I recently finished reading A Religion of Nature by Donald A. Crosby. And while it wasn’t the most pleasurable reading experience, it was still an important one. Crosby, Professor Emeritus of Philosophy at Colorado State University, writes in the style of an analytic philosopher—which is to say that his writing is exceedingly clear, direct, and understandable, but not particularly poetic or moving. I can see where many non-philosophers would be put off by his style of writing. But I think that’s a shame, because A Religion of Nature is an important book that should be read widely, especially by Pagans.
In A Religion of Nature, Crosby takes on one of the most significant and influential claims that has been made (and often taken for truth) in philosophy; namely, that facts and values are separate things and values cannot be derived from facts. In this section of the book he draws heavily on the American Pragmatists for support for his own position, and as someone in love with John Dewey, this thrilled me. For some, this might seem like nothing more than a bunch of dry, academic, point-making. But taking on this position is a vitally important first step in arguing that values can indeed be derived from nature.
Crosby argues that values can, in fact, be derived from nature. In one of two pivotal chapters of the book, he offers an account of the values that he believes inhere in nature. Here, he uses the term “value” in two senses of the word: as things of value or worthy of being valued, and also values as principles, standards, or ideals with which we evaluate things and actions in the world. The things of value in nature are life, biological species, ecosystems, the biosphere, the diversity of lifeforms, and “the creativity that gave rise to that diversity” (Crosby 82). The ideals he argues are inherent in nature are splendor, practical values, moral values, and religious values. His argument in this chapter is clear and persuasive.
In another pivotal chapter, Crosby argues that nature can be understood as a proper subject for “religious commitment and concern” (118). He begins the chapter by arguing that the religious is set off from other sorts of phenomena because of the role-functional characteristics of the religious qua religion. Here, he argues that the religious is distinct from other phenomena in its “Uniqueness, Primacy, Pervasiveness, Rightness, Permanence, and Hiddenness” (118); categories likely to be easily accepted by pantheist and humanists, but perhaps found wanting for those who insist on the necessity of a personal god/dess for suitable religion.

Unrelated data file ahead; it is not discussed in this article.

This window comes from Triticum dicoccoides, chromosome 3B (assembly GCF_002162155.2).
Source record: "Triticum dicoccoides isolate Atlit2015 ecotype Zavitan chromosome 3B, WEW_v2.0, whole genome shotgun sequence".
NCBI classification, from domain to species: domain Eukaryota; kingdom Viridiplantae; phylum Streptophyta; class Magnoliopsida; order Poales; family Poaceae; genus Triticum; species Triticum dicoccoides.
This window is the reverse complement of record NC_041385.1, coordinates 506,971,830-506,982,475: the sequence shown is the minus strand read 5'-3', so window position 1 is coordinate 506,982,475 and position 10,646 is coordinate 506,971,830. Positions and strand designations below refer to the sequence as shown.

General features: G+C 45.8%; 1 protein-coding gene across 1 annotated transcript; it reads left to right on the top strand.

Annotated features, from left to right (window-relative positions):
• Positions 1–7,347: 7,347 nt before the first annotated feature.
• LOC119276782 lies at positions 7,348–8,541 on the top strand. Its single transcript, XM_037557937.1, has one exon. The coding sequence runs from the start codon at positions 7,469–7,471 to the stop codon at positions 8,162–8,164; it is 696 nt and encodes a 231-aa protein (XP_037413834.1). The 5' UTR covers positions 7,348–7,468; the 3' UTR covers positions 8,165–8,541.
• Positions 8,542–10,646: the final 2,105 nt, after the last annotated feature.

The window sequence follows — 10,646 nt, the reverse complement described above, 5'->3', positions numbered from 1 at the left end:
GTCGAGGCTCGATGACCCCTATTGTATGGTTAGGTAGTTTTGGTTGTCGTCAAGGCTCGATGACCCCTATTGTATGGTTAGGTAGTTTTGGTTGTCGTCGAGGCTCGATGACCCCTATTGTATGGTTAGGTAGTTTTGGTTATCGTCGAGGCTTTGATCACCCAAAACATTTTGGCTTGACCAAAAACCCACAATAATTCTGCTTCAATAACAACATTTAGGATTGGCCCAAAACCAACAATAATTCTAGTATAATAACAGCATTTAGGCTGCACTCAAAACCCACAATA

I should probably note that Crosby is no pantheist. He is not arguing that spirit pervades nature. Rather, that nature is worthy of religious reverence and commitment even without conceptualizing nature as divine. Crosby’s notion of nature is not dissimilar to that of a secular scientist. In fact, he sets out to articulate a religion that it entirely compatible with a scientific worldview. And this might be his greatest strength for some readers.
However, as much as I intellectually agreed with every point me made, as much as I loved the philosophical tradition he worked within, as much as I found his argument persuasive, I did not, ultimately, feel satisfied by his account. I guess I am more of a pantheist than I realized. Because the world he described and the religion that follows from it felt a bit cold and empty to me. And no matter how much I agreed with his project in principle, I didn’t feel the potential for communion with nature in his work.
That may have something to do with the writing. He’s clearly writing for an audience of academic philosophers. There are norms of analytical writing that he’s following, perhaps even more so since his chosen topic (nature religion) is so closely associated with people much to woo-woo for philosophers’ liking (or respect). I agree with much of what Crosby says. But I am not sure I want to dwell in the world he describes.
Crafter Yearly earned a PhD in political philosophy and now works as a professor at a teaching institution in the midwest. Her research is in the areas of antiracism, feminism, and social constructivism. She was introduced to Paganism by Wiccans, but has come over time to adopt a purely naturalistic reverence for the Earth and the Universe. She lives her Paganism by celebrating the movements of the sun and the moon, connecting to the cycles of the earth through crafting handmade goods, and connecting to her body through yoga and dance. Crafter Yearly maintains a blog at: https://craftingthewheeloftheyear.wordpress.com.